It’s just not socially that it comes to play a part, as Sam has also noticed a difference in music opportunities too. “In London, there’s probably music projects and things, a million different colleges or art colleges. Up here, there’s fuck all for the music. Like, fuck all. My brother’s busker nights were the span of my musical career through all of my teenage life. I was staring out to sea and wondering what there was over there.”
Eventually, the big noise from the north was heard in London, where labels scurried to sign him up in a manner that ‘That Sound’ describes scathingly as ‘loaded vampires’ buttering Sam up. “That was the industry, before I got signed. We were getting our fucking heads chewed off all the time, every night. You can tell they’re on gear, chewing your ears off. Desperate to get that next three-year contract signed, desperate to keep their jobs essentially.”
Back home, the green-eyed beast has also raised its head, but Sam laughs it off. “Everyone knew who I was anyway because I was a lad about town!” Generally, though, fame hasn’t changed things at home too much. “I fucking love it. It’s my place. I used to work down in a pub down there,” he smiles as he points down the hill. “Everybody in there still treats me like Sam. They still call me names, slap me with a newspaper, and they’ll always do that. It’s always gonna be my town, and it’s always gonna be my people.”
Talk turns to the future. Surprisingly, Sam is still not entirely happy with his debut. “I think there was a lot of looking out and pointing at things [on it], being a bit aggressive. Which is fine, I wrote it when I was 19-20, so you’re gonna have a bit of teenage angst in it. It’s naive, and that’s the beauty of it. The second one is going to be much grander, more like ‘The Borders’.”
Laughing, he clarifies. “No, I genuinely think it’s alright. It’s okay. It’s got a couple of stinkers on it, for me.” Whenever he says this, any bandmate in his vicinity shakes their head. “‘Call Me Lover’, it was originally super dark, but the label didn’t like it. They were like, nah, you’ve lost the pop song. I thought my mix was much better, but they said no.”
Playing the original mix, it’s hard to disagree with Sam, the driving mix fitting in more naturally with the heartland rock found elsewhere on ‘Hypersonic Missiles’. But quibbles aside, is the battle between Sam and Lewis Capaldi at the BRIT Awards this year set to continue into 2020? “Hahaha, fuck knows! I’m not expecting to win anything next time.”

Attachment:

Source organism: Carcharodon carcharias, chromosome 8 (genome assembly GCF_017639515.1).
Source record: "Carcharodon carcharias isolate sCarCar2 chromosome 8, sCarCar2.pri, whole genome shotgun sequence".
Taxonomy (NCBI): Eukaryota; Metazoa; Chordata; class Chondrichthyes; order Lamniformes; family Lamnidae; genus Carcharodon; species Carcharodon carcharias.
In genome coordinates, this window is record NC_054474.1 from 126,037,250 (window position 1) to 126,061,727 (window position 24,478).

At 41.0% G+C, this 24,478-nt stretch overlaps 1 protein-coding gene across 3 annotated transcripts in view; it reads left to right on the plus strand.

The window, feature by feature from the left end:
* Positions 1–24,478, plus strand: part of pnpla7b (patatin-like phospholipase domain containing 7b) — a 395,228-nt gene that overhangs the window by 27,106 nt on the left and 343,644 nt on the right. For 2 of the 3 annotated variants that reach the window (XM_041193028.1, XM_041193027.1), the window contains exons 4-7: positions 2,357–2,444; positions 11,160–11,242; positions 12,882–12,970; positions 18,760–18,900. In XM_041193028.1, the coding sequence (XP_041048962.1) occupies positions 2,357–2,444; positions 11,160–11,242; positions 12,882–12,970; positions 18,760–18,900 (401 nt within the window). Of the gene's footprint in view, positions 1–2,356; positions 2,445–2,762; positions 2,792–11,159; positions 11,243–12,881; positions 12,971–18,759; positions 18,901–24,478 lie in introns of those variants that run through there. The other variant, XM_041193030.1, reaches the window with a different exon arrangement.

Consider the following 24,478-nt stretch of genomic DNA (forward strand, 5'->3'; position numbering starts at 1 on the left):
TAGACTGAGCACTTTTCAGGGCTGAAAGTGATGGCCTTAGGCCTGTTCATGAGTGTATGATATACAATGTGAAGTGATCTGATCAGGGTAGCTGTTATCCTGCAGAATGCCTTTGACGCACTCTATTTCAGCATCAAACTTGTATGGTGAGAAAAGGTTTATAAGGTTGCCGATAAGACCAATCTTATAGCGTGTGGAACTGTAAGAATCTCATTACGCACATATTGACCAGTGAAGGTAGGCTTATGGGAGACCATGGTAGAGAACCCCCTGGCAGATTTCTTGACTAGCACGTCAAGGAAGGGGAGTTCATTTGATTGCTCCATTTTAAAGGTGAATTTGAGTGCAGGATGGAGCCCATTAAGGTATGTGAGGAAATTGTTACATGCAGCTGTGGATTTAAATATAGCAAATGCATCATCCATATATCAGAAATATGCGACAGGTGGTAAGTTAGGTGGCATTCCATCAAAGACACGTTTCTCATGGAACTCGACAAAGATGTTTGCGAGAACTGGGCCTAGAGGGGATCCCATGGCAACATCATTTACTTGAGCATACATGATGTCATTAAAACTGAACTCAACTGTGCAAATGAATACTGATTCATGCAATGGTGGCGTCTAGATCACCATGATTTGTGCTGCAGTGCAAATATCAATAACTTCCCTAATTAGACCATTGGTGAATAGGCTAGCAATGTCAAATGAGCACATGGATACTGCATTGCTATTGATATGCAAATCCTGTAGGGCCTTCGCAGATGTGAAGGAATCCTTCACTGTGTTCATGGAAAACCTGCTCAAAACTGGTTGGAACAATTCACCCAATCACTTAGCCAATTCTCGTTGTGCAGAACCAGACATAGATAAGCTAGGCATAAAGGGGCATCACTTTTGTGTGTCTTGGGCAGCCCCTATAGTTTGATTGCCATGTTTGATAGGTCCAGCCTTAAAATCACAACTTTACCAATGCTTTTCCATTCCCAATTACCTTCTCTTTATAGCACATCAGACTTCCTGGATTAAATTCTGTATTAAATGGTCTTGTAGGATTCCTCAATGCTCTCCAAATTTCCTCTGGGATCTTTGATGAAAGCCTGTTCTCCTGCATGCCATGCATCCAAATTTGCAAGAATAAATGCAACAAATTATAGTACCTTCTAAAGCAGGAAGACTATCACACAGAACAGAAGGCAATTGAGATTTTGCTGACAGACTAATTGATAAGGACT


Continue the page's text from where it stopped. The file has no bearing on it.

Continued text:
Even as a BRITs winner, Sam occupies a fairly unique place in music but is honest about where he fits in. “I think I’ve been shoehorned into the pop world, and they’ll keep me there as long as it gets them more record sales,” he smiles. “But whatever, it’s an alright place to be. I get to write songs that I believe in. Hipsters automatically assume if you’re on Radio 1, then you must be shit. It’s like people are too scared to put their stamp on you or stand by you, or too scared to say you’re mint as they’re waiting for someone like Pitchfork to say I’m cool. They need to see four stars before they can buy it. But I’m here, pushing songs about mental health or male suicide, and it gets played on Radio 1 to millions of people, and that’s a triumph. I’m lucky in that I’m mainstream without having to act like it.”
Proud of what it means getting these messages out, he continues. “It’s getting played to people who don’t have time to find music because they’re too busy. The single mothers and stuff like that, real people. These people aren’t wearing woolly hats and sitting outside St Martins University, smoking a rollie and listening to Pitchfork’s Top 100 Music Playlist. Because they don’t have time, they’ve got kids to raise, jobs to go to. So they get spoon-fed Ed Sheeran, and now they’re getting spoon-fed ‘Dead Boys’ too and maybe that’s a good thing?”
Pop beef fans can stand down, there’s nothing to see here, as that isn’t his intention with the Ginger Prince. “There’s nothing wrong with Ed, and there’s nothing wrong with easy-listening pop music. If it’s making people happy, then that’s fucking great. He’s just too successful, and I’m never gonna get a Number 1 as long as he exists!” he laughs. “Goddamn you, Ed! But seriously, it’s a good thing, and I probably do straddle that line between pop and indie. But fuck me, so did Arctic Monkeys! Everybody did. People are like, oh my god, guitar music on Radio 1, what the fuck’s going wrong? It’s like, were you not around eight years ago?”
Like most supposed ‘overnight’ sensations, there were many years of gigging and gut-busting to get here, but now he has, fame has seemed to come quicker than expected. “I never wanted to be niche and cool; I just wanted to write songs I could believe in. And I want to play them to as many people as I can.”
Good job too, as ticket sales in his home town on the first day alone equated to a staggering 10% of the population of Newcastle paying their hard-earned cash to watch him this year. “It’s absolutely daft. We thought it’d be a couple of years to get here, maybe three. It’s great; it’s nuts, it’s exciting. I am so scared,” he laughs. Nervous too about the album reaction, he is similarly honest. “I always go, ‘I don’t give a fuck what people say’, but I do. I act like I don’t give a fuck, but I do. I just want it just to be received well. I’m like any artist, I want to be liked, and I want to be seen as relatively credible. I want to be like one of my heroes.”
After our interview, we walk with Sam round North Shields as he introduces us to the local sights and environment that have shaped his world. Everywhere we go, he is asked the same questions with concern etched on the faces of those asking. “How are you doing? How’s the voice?” He is told that by one pub punter that he must be famous now, as he was playing in Next. There is genuine warmth, which turns into hilarious double takes and hushed conversations from starstruck onlookers as we venture up the coast to sample his favourite ice cream parlour (official Dork rating – 5-star, total banger). Sam is in his element throughout, a man at ease with the world.
“Leave fast or stay forever?” he asks rhetorically at one point. “I chose to stay.” And why not. It’s his town, after all.
Taken from the August issue of Dork. Sam Fender’s debut album ‘Hypersonic Missiles’ is out 13th September.
Words: Jamie MacMillan